Post-conflict Era to Challenge Military Trainers
By Donna Miles
American Forces Press Service
WASHINGTON, May 31, 2011 With just two months remaining on his brigade’s deployment to Afghanistan as part of the 30,000-troop surge there, Army Col. Sean Jenkins has seen the operational benefit of the nose-to-the-grindstone training regimen and nearly back-to-back deployments on his soldiers.
A U.S. soldier with 1st Battalion, 506th Infantry Regiment, Task Force Red Currahee, 4th Brigade Combat Team, 101st Airborne Division, Task Force Currahee, rests after climbing to a mountain top near the area where his platoon secured key terrain in Afghanistan’s Paktika province. The soldier’s mortar platoon provided indirect-fire support during Operation Red Storm, which cleared the Gwashta Pass, May 23 to May 28, 2011. U.S. Army photo by Sgt. Matthew Graham
(Click photo for screen-resolution image);high-resolution image available.
“They’re remarkable,” Jenkins told American Forces Press Service of his 101st Airborne Division, 4th Brigade Combat Team soldiers operating along Afghanistan’s long border with Pakistan in remote Paktika province.
The colonel marveled at his soldiers’ ability to make decisions with strategic consequences in the blink of an eye and to accomplish the near-impossible. “I think if we told them to go to Mars in two weeks, they would figure out a way to get there,” he said.
But as the United States removes all of its forces from Iraq by the year’s end and evaluates the situation in Afghanistan this summer with an eye toward an eventual drawdown there as well, Jenkins finds himself among those questioning how to maintain this force after the deployments end.
How, after the longest military conflict in U.S. history, will the all-volunteer force downshift from the full-steam-ahead momentum it’s maintained for a decade and adapt to post-combat training?
“They have seen so much, they have experienced so much, they have been so busy. How do you maintain that?” Jenkins asked. “I don’t think [the Joint Readiness Training Center] or [National Training Center] is going to keep them all excited.”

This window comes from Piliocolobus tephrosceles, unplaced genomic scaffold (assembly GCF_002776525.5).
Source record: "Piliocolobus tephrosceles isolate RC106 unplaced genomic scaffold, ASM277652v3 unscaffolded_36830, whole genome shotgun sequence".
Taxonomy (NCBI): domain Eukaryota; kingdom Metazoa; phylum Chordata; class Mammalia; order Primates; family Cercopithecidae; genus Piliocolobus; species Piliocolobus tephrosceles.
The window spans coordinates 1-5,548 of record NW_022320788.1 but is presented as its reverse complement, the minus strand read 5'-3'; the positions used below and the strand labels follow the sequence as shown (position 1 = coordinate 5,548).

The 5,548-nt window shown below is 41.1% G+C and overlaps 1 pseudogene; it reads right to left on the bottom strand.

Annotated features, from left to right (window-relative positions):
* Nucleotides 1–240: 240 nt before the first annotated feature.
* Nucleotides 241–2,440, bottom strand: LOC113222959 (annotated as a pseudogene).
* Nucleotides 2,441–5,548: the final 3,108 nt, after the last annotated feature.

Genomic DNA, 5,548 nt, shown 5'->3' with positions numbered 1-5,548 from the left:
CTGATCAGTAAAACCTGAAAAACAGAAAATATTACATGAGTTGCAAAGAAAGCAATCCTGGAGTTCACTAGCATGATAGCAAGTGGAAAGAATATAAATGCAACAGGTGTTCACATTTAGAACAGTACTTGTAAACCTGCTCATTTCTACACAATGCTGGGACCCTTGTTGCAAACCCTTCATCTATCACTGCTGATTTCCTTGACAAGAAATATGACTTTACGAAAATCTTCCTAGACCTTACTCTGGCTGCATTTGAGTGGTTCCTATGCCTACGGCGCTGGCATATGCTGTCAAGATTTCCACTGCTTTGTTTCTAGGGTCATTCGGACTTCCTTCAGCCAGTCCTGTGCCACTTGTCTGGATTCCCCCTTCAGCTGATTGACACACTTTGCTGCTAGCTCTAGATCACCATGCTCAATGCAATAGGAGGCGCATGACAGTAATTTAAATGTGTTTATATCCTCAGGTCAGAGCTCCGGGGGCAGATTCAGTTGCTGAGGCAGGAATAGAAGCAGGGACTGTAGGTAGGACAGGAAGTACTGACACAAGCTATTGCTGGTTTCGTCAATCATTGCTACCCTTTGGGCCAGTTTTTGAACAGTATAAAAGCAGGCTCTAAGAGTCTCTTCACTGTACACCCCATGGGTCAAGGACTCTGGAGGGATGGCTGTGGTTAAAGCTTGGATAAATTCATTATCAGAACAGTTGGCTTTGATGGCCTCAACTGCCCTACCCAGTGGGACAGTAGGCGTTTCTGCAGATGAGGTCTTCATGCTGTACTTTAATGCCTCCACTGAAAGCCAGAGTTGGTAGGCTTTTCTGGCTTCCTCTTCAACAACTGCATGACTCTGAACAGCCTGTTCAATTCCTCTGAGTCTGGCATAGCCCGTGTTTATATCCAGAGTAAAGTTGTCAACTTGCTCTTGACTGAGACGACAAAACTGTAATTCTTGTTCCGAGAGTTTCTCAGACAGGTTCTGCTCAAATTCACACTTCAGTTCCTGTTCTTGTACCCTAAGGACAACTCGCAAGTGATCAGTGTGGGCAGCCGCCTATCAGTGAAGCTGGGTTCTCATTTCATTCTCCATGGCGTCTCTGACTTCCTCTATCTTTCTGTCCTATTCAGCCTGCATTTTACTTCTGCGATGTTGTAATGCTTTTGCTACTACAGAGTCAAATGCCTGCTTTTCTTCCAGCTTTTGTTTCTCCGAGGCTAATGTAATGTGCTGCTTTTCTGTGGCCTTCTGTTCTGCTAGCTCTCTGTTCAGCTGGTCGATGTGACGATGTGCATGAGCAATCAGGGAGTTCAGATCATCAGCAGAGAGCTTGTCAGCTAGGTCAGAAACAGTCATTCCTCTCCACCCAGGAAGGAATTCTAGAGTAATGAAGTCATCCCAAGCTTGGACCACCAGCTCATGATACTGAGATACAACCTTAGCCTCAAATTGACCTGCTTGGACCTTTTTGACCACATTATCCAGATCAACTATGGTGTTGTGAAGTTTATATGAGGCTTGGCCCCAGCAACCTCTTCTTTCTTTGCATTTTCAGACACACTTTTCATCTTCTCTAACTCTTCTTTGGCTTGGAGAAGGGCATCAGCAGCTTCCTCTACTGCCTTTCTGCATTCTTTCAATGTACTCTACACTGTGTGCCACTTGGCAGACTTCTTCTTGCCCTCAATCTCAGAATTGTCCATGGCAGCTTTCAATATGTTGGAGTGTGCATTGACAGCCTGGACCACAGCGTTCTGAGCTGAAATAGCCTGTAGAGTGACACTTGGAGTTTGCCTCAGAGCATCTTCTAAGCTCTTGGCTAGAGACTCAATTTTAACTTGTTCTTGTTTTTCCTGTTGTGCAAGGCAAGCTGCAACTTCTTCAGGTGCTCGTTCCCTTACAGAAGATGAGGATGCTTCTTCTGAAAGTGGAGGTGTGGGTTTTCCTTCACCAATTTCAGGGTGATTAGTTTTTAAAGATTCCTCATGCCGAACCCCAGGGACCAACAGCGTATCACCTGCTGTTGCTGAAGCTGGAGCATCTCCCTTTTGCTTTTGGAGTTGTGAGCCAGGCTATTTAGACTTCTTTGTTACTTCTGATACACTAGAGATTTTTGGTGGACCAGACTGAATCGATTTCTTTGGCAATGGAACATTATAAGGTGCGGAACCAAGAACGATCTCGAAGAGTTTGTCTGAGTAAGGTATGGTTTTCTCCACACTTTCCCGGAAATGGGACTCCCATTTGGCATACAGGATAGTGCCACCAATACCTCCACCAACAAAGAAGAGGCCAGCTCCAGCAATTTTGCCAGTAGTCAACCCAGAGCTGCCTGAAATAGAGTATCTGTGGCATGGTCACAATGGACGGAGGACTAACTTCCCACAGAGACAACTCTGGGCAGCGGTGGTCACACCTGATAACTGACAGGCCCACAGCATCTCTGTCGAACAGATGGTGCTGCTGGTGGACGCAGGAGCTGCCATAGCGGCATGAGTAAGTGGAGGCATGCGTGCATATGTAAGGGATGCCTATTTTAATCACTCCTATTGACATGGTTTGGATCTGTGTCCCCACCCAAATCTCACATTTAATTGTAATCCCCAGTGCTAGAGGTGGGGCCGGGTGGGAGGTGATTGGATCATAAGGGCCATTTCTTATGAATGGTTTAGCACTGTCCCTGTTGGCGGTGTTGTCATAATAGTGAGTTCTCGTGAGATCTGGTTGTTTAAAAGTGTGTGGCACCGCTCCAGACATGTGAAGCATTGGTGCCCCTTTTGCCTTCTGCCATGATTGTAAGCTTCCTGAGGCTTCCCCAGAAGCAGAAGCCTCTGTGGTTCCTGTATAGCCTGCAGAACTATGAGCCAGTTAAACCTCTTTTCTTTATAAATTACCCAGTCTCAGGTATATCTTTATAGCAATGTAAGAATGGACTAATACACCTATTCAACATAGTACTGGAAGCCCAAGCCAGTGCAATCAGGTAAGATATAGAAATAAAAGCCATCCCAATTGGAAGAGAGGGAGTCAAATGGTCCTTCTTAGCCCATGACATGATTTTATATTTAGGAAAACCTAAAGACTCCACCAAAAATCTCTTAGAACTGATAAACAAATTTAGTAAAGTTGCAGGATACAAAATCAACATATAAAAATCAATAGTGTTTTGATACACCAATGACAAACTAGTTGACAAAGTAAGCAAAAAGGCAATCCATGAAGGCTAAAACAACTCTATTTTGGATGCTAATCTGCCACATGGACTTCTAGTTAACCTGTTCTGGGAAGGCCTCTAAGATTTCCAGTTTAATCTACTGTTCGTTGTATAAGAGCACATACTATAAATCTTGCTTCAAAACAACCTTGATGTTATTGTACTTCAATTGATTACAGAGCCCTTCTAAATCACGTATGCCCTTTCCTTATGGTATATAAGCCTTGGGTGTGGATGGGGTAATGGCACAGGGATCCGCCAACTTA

Jenkins said today's soldiers are accustomed to high activity levels. It’s not that they want to go to war and get shot at, he emphasized, or that they want to leave their families for 12 months at a time. “Nobody wants that,” he said. Rather, he explained, after the current military operations end, America’s combat-tested troops will want to participate in challenging training that will maintain the capabilities they’ve worked so hard to build over the past decade.
“They thrive on it,” the colonel said.
“A poor analogy would be that I practice football all season long, but never get to play in a game,” Jenkins added. “You are truly there for the love of the game.”
And for today’s troops, “you are truly there for the love of your country,” the colonel said. “That’s why you are in the military, and that’s why you are in the Army. But you don’t want to just sit. You have to practice your trade.”
That doesn’t necessarily mean having to deploy to another country, Jenkins said, but will put some heavy demands on leaders to keep soldiers engaged when they return to a post-conflict garrison environment.
“It means that we as leaders have to provide them incredibly well-thought-out, challenging, rewarding training, to keep that edge,” Jenkins said. “We are a learning organization, and we will have to keep figuring it out.”
(Editors Note: This is the first article in a series about how the Defense Department and military services plan to maintain combat effectiveness and readiness as the current operational tempo begins to decline.)